Mr. Grumps, the neighbor, is written to be an awful person, and it works. In the books, he lives two houses down the block. In the film, he lives in the basement unit of the Primm's townhouse. Unfortunately this means his redemption arc in the books is gone; now he's a flat-out antagonist. In his defense, the Primms are annoyingly noisy and use up all the hot water. Still, it's no excuse for what he does.
Mr. Grumps' cat Loretta is computer-animated. Her head and eyes are a little big; otherwise she's a typical cat. After watching the ending, my friend and I concluded that Loretta is the smartest person in the film. And ugh, the unfair treatment she gets!
Only one thing in the film truly pissed me off. Ending spoilers ahead, so feel free to skip forward to the closing paragraph marked with a (*).
Due to circumstances not of his own making, Lyle ends up on the run from the police. His only chance to save himself is to prove that he's not dangerous - by being willing to perform in front of a huge crowd of strangers during a taping of a very popular "America's Got Talent" television show.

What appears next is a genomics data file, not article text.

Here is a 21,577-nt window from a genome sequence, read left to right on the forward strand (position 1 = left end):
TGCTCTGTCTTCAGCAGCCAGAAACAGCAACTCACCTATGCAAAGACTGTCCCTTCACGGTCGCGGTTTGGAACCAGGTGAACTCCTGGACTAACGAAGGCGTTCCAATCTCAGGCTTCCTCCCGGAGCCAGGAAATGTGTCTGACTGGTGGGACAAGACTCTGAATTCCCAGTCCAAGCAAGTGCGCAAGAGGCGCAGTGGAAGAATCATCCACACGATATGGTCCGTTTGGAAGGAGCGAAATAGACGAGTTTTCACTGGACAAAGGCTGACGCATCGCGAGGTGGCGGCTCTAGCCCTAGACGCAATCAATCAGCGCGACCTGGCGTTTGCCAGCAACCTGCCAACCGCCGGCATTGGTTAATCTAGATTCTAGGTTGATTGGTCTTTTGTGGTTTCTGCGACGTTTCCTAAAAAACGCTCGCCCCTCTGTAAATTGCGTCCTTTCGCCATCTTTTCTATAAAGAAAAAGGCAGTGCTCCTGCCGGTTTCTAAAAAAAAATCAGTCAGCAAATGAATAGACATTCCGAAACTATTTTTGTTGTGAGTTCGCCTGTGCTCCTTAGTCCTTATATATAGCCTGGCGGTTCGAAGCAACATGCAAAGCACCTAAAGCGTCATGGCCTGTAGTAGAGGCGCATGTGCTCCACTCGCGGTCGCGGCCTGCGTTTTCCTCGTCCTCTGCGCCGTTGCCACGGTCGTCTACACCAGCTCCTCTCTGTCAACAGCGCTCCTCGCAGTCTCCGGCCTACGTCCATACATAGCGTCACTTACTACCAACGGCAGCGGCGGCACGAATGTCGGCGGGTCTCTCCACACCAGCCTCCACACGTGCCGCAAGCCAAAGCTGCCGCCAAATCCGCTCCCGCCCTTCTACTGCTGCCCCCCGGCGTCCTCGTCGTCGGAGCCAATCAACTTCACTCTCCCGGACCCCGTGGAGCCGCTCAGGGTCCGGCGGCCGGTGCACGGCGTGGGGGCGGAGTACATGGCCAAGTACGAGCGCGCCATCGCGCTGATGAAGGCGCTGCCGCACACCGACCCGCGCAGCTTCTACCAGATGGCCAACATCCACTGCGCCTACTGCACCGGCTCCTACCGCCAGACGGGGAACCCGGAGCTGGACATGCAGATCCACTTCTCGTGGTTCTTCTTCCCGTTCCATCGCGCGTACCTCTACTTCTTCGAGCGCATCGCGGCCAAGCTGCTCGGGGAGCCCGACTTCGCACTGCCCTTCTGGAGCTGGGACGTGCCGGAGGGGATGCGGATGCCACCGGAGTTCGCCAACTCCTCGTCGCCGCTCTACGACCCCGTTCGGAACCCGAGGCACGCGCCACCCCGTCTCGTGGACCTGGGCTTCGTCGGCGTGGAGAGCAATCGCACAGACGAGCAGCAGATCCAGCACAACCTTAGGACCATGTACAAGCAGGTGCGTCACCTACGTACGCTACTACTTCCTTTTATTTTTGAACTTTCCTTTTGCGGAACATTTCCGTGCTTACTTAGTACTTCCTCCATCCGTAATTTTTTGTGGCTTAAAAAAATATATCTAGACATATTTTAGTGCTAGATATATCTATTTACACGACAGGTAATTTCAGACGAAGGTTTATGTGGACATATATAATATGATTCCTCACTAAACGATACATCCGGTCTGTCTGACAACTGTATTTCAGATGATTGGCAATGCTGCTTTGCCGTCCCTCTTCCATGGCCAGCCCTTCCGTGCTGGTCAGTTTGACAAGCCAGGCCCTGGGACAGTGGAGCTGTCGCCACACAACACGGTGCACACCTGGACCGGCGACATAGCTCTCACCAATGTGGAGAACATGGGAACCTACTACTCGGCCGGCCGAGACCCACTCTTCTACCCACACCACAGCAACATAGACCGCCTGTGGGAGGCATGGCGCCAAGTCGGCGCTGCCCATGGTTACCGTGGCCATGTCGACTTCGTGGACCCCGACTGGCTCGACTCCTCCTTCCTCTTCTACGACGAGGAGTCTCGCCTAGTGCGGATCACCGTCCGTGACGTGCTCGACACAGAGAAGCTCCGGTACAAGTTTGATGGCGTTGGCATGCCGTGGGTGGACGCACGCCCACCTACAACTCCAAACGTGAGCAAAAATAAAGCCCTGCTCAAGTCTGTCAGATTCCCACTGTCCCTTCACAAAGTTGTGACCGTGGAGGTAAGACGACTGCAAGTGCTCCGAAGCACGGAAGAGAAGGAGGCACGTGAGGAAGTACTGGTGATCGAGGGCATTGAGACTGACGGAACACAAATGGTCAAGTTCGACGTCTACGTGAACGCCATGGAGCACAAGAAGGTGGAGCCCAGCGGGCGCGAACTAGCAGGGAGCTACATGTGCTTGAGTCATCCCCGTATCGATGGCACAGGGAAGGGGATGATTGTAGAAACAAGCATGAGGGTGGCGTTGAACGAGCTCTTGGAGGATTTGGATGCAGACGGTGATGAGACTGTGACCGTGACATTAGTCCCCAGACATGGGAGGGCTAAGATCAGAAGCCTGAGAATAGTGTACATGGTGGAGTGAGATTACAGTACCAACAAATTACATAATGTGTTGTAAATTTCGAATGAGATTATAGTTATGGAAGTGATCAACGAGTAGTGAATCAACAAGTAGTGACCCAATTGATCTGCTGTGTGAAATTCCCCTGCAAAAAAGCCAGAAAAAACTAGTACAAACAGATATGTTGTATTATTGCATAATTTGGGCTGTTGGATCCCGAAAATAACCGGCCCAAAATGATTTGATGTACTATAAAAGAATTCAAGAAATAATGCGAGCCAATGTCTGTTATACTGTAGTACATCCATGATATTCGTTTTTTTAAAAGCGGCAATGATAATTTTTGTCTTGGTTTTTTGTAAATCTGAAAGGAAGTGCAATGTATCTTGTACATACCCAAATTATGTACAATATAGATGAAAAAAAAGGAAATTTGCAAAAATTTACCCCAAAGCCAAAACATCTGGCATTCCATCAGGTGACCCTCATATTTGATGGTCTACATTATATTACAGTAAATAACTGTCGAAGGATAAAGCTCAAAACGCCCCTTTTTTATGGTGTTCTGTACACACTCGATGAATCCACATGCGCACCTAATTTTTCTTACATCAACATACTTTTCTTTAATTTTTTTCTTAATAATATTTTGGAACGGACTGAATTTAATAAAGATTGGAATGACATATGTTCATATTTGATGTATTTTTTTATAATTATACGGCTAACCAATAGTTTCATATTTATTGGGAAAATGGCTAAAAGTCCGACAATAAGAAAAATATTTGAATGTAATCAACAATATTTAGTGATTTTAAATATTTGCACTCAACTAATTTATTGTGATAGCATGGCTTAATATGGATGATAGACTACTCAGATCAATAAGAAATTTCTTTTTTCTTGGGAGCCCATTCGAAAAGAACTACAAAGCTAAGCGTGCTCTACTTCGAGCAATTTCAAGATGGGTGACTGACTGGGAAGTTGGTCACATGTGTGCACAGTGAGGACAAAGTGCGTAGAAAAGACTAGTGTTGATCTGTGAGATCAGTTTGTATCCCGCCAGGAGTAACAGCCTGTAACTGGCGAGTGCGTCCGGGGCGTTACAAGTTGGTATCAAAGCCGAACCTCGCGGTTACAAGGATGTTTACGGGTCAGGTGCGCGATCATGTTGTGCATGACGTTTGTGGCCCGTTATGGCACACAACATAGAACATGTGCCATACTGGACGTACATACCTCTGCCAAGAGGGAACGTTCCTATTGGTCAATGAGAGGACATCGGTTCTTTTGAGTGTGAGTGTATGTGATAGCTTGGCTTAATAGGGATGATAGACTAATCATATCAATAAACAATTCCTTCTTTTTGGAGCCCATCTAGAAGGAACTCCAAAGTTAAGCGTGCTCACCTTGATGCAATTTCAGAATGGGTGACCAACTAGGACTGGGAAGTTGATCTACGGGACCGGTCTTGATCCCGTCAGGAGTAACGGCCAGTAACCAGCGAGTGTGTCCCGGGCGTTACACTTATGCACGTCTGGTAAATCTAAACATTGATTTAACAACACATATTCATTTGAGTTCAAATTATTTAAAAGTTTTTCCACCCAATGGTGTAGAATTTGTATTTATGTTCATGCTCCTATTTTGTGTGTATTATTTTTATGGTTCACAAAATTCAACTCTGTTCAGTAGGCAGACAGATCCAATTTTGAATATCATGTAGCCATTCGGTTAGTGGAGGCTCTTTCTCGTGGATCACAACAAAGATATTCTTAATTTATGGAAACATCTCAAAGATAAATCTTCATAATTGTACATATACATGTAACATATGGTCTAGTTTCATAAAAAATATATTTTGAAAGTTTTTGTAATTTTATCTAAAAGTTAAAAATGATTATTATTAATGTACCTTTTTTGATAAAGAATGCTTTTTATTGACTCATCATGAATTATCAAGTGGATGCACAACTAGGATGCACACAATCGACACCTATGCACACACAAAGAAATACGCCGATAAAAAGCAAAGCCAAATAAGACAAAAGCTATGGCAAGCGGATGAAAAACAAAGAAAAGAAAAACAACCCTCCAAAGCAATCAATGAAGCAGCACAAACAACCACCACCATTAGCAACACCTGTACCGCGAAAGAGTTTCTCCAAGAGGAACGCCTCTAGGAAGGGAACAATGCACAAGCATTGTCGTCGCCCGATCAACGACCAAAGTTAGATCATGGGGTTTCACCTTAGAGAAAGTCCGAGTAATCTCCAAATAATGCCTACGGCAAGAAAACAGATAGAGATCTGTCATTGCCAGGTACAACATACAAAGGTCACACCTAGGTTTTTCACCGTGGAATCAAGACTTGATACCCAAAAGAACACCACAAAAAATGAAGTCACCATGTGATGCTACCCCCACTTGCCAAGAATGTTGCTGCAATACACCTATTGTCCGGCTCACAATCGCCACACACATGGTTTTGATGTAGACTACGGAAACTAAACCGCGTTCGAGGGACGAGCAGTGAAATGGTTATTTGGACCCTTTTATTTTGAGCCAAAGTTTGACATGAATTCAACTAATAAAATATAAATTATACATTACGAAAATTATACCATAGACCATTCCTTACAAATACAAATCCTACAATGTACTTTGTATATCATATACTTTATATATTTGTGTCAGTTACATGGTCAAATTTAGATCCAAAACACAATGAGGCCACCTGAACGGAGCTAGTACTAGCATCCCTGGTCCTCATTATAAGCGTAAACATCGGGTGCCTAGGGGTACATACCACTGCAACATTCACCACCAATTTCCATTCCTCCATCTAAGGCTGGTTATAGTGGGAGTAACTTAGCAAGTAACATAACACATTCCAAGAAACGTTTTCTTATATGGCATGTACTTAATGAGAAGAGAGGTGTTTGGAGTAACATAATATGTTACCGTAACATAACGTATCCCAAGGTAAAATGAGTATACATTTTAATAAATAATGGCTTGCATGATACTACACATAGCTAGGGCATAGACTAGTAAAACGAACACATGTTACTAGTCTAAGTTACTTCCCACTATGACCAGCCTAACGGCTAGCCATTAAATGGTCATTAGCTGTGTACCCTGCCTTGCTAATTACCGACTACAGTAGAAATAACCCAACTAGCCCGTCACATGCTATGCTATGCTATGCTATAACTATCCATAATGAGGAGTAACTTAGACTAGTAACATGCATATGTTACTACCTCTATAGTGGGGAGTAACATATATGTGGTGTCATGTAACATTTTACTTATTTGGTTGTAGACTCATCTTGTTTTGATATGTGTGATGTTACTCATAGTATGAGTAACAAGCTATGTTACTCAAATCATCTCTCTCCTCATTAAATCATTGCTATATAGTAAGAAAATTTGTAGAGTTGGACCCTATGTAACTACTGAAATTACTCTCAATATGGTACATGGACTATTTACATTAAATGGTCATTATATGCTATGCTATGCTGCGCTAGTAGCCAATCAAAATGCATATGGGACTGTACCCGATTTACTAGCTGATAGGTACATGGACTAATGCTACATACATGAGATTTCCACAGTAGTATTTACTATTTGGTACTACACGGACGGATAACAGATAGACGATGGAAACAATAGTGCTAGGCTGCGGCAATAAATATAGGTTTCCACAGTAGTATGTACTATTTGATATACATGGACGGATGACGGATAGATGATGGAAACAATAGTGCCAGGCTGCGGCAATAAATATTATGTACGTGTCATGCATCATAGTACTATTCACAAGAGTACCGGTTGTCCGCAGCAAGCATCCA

Granted, we don't really know why Lyle behaves the way he does. But what's the lesson here? If the lesson is "Respect Lyle's agency," then the whole set-up of avoiding Hector's showbiz life has been destroyed. With Lyle being betrayed by Josh, his protector and best friend, pushing him to perform. That's awful.
Or is the lesson "Overcome your stage fright"? In which case Hector's finances and dreams up to now have been destroyed, out of Lyle's selfishness. Except Lyle isn't painted as a selfish character, so this doesn't make sense. Or is the lesson "Life's tough, you have to do things you hate to survive"? Which is quite a downer for what's been a largely positive story. This bit felt really contradictory. I don't think there was much story planning going on.
(*) Ending spoilers over. The final scenes cheer things up! And are also ridiculous. Who knows what the future holds for Lyle? He's happy! Overall, if you want to watch a silly family film about a singing crocodile, this has got you covered. Have you seen it? What did you think? Let us know in the comments!